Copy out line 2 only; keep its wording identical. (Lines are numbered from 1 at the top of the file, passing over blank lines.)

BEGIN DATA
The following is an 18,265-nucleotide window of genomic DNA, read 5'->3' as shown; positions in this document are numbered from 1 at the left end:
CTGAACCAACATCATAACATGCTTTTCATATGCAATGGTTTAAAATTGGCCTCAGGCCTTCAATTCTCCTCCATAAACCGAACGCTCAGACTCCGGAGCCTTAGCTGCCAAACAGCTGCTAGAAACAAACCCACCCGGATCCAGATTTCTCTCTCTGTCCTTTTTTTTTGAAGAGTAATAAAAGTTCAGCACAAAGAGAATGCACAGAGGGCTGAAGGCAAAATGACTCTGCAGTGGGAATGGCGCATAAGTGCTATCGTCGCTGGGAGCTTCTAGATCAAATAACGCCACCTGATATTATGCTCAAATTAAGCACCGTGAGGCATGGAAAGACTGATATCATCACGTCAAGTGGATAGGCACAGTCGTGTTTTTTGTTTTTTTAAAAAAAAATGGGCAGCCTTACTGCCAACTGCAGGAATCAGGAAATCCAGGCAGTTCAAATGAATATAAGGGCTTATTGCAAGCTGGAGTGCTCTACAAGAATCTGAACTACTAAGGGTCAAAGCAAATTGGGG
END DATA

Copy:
CTGAACCAACATCATAACATGCTTTTCATATGCAATGGTTTAAAATTGGCCTCAGGCCTTCAATTCTCCTCCATAAACCGAACGCTCAGACTCCGGAGCCTTAGCTGCCAAACAGCTGCTAGAAACAAACCCACCCGGATCCAGATTTCTCTCTCTGTCCTTTTTTTTTGAAGAGTAATAAAAGTTCAGCACAAAGAGAATGCACAGAGGGCTGAAGGCAAAATGACTCTGCAGTGGGAATGGCGCATAAGTGCTATCGTCGCTGGGAGCTTCTAGATCAAATAACGCCACCTGATATTATGCTCAAATTAAGCACCGTGAGGCATGGAAAGACTGATATCATCACGTCAAGTGGATAGGCACAGTCGTGTTTTTTGTTTTTTTAAAAAAAAATGGGCAGCCTTACTGCCAACTGCAGGAATCAGGAAATCCAGGCAGTTCAAATGAATATAAGGGCTTATTGCAAGCTGGAGTGCTCTACAAGAATCTGAACTACTAAGGGTCAAAGCAAATTGGGG